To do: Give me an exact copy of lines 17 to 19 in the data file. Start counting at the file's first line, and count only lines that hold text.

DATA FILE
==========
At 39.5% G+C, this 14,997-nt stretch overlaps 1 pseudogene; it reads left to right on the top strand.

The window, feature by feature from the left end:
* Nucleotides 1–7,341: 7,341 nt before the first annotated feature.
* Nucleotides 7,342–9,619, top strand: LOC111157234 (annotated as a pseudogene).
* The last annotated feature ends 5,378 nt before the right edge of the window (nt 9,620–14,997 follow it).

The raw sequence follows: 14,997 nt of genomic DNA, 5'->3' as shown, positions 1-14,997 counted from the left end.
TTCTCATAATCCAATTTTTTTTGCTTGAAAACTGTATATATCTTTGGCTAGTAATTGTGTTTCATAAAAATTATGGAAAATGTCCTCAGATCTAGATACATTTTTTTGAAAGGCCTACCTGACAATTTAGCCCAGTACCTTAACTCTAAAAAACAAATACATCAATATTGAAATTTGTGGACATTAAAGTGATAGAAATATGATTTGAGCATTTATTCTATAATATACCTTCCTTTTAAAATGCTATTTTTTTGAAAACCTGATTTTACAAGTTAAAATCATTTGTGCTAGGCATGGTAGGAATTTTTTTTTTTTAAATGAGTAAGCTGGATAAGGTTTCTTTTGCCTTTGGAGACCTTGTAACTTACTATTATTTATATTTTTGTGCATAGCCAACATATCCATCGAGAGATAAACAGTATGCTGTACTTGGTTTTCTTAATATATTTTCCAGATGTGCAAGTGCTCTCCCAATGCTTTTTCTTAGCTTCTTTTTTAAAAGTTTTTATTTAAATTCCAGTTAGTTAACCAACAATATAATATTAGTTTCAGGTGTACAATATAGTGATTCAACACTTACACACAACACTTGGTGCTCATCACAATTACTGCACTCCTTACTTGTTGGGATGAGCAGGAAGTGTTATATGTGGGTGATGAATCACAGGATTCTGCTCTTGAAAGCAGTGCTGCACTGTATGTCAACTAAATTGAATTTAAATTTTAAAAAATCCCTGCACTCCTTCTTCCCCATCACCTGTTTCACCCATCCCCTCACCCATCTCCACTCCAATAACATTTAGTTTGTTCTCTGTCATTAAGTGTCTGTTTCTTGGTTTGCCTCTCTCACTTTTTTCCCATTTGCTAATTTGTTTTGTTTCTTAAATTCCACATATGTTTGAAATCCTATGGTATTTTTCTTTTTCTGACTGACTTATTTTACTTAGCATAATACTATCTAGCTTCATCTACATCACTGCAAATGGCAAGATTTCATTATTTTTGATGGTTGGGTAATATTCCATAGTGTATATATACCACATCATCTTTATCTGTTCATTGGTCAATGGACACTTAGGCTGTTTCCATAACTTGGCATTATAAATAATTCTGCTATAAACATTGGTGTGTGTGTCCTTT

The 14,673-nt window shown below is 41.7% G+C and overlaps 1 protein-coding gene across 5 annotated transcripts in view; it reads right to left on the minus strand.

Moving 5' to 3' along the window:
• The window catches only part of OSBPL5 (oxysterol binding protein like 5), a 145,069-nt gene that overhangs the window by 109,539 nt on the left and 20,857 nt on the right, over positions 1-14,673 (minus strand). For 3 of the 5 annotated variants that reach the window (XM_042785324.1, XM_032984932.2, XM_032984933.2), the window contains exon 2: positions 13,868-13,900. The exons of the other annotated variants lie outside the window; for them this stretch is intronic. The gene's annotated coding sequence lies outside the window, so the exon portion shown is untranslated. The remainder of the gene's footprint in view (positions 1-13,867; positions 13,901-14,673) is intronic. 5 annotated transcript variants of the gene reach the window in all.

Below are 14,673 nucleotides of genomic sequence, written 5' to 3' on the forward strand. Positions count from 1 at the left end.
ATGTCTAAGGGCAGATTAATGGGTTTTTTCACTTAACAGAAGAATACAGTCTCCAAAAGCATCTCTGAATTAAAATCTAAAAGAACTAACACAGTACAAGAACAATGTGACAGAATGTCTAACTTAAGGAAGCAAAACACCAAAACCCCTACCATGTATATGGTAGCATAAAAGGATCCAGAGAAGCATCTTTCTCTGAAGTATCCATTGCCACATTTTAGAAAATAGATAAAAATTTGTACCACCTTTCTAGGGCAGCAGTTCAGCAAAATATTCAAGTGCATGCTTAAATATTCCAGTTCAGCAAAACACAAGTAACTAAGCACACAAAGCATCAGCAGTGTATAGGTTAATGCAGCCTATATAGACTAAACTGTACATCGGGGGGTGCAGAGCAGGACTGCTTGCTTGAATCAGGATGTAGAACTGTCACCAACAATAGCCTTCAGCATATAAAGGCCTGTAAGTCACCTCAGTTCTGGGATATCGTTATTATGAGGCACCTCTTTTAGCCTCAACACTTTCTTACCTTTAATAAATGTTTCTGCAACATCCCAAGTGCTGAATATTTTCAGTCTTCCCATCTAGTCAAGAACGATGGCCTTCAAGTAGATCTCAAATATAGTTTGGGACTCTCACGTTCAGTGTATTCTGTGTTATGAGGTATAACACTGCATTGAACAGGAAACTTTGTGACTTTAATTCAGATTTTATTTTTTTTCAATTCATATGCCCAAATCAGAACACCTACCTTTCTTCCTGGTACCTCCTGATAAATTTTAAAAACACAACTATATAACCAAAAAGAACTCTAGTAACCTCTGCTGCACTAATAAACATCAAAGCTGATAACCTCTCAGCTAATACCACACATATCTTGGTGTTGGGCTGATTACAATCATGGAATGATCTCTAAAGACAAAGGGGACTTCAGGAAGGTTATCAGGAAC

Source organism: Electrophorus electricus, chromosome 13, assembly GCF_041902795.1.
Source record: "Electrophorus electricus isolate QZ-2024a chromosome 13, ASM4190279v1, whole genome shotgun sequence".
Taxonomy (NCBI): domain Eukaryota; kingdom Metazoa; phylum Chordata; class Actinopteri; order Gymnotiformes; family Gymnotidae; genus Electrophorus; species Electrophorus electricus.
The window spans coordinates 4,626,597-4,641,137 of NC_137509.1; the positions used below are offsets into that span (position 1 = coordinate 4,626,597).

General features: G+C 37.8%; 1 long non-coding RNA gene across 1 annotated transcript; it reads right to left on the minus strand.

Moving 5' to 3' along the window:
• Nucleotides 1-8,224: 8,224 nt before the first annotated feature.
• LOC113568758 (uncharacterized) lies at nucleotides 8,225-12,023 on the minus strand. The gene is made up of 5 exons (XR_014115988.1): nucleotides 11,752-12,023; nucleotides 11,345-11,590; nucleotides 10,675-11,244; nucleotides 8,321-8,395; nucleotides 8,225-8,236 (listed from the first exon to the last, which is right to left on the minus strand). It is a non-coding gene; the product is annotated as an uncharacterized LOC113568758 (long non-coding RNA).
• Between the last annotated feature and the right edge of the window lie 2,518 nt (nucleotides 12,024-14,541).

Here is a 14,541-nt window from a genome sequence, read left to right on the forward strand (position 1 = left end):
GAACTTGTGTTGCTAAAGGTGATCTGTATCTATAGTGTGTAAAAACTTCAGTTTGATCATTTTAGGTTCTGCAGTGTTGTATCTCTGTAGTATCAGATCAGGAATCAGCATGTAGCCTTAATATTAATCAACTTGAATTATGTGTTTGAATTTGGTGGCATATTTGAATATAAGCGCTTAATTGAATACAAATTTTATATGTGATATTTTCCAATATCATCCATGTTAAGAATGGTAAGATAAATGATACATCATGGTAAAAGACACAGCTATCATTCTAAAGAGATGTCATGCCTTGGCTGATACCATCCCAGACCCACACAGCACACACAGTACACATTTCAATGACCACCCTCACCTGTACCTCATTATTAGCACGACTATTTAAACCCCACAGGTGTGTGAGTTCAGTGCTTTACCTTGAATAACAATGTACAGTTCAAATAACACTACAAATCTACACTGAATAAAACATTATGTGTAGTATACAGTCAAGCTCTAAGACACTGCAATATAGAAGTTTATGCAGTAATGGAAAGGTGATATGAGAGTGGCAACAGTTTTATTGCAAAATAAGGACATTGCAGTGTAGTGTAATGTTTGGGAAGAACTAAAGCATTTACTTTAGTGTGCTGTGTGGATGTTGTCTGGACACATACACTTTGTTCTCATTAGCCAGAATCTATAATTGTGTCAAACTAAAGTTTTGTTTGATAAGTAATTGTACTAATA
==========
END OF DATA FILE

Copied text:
General features: G+C 37.8%; 1 long non-coding RNA gene across 1 annotated transcript; it reads right to left on the minus strand.

Moving 5' to 3' along the window:
• Nucleotides 1-8,224: 8,224 nt before the first annotated feature.